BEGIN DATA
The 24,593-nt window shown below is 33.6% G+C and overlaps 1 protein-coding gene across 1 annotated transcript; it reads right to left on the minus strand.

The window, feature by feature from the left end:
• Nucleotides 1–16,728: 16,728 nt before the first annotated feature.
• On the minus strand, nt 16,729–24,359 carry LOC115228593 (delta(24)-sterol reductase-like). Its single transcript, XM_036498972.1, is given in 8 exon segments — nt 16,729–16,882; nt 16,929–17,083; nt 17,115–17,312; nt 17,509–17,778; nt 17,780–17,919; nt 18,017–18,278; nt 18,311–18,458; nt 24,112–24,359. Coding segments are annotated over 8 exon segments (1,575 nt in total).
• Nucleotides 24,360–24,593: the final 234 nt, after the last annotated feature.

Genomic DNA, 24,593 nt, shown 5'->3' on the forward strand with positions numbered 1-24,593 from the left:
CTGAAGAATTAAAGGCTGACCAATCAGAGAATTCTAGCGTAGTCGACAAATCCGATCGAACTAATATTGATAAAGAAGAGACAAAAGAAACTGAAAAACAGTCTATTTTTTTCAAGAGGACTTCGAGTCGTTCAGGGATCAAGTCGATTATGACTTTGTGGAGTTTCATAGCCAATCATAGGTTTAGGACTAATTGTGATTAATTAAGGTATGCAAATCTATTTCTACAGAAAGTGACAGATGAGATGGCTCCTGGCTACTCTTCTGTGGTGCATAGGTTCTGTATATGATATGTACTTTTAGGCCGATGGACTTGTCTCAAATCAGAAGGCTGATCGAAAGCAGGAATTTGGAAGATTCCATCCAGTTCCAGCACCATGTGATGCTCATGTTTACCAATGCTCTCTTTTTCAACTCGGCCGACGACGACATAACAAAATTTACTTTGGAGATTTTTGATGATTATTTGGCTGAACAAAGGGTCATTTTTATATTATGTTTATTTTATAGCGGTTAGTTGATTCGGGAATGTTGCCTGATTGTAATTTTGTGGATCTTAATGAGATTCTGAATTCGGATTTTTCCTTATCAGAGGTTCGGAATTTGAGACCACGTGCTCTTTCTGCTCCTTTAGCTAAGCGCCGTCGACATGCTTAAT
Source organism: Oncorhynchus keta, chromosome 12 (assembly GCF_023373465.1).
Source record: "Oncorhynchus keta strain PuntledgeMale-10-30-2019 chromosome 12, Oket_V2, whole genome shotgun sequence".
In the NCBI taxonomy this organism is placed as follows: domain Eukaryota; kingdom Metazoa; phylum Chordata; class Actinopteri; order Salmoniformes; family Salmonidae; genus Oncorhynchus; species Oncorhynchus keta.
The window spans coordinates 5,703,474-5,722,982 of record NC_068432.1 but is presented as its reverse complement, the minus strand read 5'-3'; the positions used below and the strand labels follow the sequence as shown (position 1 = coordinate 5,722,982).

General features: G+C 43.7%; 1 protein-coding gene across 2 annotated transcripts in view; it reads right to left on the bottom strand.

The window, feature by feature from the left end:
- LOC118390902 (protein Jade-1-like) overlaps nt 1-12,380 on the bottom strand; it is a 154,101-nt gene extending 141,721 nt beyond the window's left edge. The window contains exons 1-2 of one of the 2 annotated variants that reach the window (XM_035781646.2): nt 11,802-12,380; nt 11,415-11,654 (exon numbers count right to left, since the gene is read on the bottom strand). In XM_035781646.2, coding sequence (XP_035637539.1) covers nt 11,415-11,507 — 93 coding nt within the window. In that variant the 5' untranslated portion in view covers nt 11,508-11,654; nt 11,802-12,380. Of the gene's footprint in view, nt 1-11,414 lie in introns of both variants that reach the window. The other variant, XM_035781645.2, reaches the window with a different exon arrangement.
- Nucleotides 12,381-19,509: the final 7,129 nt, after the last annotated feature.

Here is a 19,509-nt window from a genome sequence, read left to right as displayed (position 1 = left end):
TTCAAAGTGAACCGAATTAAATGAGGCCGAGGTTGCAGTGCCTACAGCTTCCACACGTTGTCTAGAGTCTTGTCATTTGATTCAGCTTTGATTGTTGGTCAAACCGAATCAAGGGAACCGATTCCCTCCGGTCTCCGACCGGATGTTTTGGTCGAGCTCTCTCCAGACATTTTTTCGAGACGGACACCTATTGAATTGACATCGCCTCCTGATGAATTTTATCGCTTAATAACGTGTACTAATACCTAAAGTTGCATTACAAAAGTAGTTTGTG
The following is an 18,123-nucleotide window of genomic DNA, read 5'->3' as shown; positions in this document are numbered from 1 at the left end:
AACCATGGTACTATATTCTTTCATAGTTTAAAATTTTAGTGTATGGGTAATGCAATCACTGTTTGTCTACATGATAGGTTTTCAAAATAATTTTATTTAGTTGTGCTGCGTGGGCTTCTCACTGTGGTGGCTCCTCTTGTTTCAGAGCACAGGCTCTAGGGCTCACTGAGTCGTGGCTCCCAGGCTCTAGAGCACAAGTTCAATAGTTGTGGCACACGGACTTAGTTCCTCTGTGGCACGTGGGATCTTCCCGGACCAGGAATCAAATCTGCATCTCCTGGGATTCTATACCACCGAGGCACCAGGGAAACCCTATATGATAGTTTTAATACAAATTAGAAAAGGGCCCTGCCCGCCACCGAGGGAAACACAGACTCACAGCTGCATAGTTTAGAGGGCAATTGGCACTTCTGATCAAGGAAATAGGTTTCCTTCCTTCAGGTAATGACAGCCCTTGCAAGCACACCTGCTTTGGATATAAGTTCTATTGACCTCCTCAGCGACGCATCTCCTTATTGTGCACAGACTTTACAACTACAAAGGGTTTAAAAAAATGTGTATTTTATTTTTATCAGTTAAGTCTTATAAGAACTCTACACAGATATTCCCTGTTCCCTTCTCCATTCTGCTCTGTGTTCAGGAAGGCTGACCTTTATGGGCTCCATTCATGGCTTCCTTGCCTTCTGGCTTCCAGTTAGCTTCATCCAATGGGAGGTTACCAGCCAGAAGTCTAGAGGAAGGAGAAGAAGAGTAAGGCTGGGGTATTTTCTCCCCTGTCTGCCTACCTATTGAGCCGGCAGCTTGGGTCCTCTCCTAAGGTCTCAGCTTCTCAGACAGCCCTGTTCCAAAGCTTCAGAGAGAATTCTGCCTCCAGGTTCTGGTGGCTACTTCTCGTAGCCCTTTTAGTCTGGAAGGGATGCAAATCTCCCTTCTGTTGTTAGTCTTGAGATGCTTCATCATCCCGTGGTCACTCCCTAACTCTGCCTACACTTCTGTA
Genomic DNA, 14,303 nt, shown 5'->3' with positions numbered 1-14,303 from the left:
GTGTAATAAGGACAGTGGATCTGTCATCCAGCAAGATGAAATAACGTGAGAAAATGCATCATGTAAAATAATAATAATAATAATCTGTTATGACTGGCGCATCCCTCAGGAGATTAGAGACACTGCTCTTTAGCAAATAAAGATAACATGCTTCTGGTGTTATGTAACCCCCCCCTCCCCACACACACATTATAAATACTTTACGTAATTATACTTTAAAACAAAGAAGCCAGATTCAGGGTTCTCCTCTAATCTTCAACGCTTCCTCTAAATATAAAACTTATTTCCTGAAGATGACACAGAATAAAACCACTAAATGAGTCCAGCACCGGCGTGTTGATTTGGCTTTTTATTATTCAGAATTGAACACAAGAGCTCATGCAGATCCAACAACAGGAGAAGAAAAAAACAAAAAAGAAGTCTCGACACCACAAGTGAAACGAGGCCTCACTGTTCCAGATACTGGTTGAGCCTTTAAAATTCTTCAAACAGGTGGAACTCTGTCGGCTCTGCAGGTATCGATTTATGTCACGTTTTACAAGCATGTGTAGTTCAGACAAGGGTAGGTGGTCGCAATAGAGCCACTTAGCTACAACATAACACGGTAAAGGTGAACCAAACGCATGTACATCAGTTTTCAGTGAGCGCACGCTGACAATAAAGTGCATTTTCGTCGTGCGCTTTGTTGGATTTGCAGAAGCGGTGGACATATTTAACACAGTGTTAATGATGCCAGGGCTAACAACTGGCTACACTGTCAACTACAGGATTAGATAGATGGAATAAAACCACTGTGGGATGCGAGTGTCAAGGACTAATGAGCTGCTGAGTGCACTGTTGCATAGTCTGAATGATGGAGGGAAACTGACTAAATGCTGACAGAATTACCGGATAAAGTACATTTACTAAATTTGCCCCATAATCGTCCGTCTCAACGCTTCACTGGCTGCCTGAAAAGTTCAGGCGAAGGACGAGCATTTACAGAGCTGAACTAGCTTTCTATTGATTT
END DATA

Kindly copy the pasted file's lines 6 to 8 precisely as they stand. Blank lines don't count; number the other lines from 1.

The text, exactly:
Genomic DNA, 24,593 nt, shown 5'->3' on the forward strand with positions numbered 1-24,593 from the left:
CTGAAGAATTAAAGGCTGACCAATCAGAGAATTCTAGCGTAGTCGACAAATCCGATCGAACTAATATTGATAAAGAAGAGACAAAAGAAACTGAAAAACAGTCTATTTTTTTCAAGAGGACTTCGAGTCGTTCAGGGATCAAGTCGATTATGACTTTGTGGAGTTTCATAGCCAATCATAGGTTTAGGACTAATTGTGATTAATTAAGGTATGCAAATCTATTTCTACAGAAAGTGACAGATGAGATGGCTCCTGGCTACTCTTCTGTGGTGCATAGGTTCTGTATATGATATGTACTTTTAGGCCGATGGACTTGTCTCAAATCAGAAGGCTGATCGAAAGCAGGAATTTGGAAGATTCCATCCAGTTCCAGCACCATGTGATGCTCATGTTTACCAATGCTCTCTTTTTCAACTCGGCCGACGACGACATAACAAAATTTACTTTGGAGATTTTTGATGATTATTTGGCTGAACAAAGGGTCATTTTTATATTATGTTTATTTTATAGCGGTTAGTTGATTCGGGAATGTTGCCTGATTGTAATTTTGTGGATCTTAATGAGATTCTGAATTCGGATTTTTCCTTATCAGAGGTTCGGAATTTGAGACCACGTGCTCTTTCTGCTCCTTTAGCTAAGCGCCGTCGACATGCTTAAT
Source organism: Oncorhynchus keta, chromosome 12 (assembly GCF_023373465.1).